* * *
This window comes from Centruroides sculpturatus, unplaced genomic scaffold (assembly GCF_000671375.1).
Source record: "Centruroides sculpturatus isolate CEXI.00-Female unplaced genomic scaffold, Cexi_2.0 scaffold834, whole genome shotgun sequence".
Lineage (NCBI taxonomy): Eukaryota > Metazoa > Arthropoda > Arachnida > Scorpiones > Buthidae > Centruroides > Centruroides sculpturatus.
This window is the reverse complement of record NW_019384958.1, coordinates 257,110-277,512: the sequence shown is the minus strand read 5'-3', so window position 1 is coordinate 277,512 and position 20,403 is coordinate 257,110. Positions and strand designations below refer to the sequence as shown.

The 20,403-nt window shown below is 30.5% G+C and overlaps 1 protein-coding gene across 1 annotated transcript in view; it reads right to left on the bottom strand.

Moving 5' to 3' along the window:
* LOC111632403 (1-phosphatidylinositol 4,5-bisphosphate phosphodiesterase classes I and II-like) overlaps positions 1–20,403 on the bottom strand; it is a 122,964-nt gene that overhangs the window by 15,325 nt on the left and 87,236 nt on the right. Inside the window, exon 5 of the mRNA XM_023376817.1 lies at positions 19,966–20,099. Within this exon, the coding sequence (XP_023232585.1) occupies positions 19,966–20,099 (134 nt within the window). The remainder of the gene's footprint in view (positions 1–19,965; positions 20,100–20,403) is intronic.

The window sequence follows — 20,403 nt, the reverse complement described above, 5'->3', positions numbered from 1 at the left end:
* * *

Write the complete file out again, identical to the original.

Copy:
This window comes from Centruroides sculpturatus, unplaced genomic scaffold (assembly GCF_000671375.1).
Source record: "Centruroides sculpturatus isolate CEXI.00-Female unplaced genomic scaffold, Cexi_2.0 scaffold834, whole genome shotgun sequence".
Lineage (NCBI taxonomy): Eukaryota > Metazoa > Arthropoda > Arachnida > Scorpiones > Buthidae > Centruroides > Centruroides sculpturatus.
This window is the reverse complement of record NW_019384958.1, coordinates 257,110-277,512: the sequence shown is the minus strand read 5'-3', so window position 1 is coordinate 277,512 and position 20,403 is coordinate 257,110. Positions and strand designations below refer to the sequence as shown.

The 20,403-nt window shown below is 30.5% G+C and overlaps 1 protein-coding gene across 1 annotated transcript in view; it reads right to left on the bottom strand.

Moving 5' to 3' along the window:
* LOC111632403 (1-phosphatidylinositol 4,5-bisphosphate phosphodiesterase classes I and II-like) overlaps positions 1–20,403 on the bottom strand; it is a 122,964-nt gene that overhangs the window by 15,325 nt on the left and 87,236 nt on the right. Inside the window, exon 5 of the mRNA XM_023376817.1 lies at positions 19,966–20,099. Within this exon, the coding sequence (XP_023232585.1) occupies positions 19,966–20,099 (134 nt within the window). The remainder of the gene's footprint in view (positions 1–19,965; positions 20,100–20,403) is intronic.

The window sequence follows — 20,403 nt, the reverse complement described above, 5'->3', positions numbered from 1 at the left end: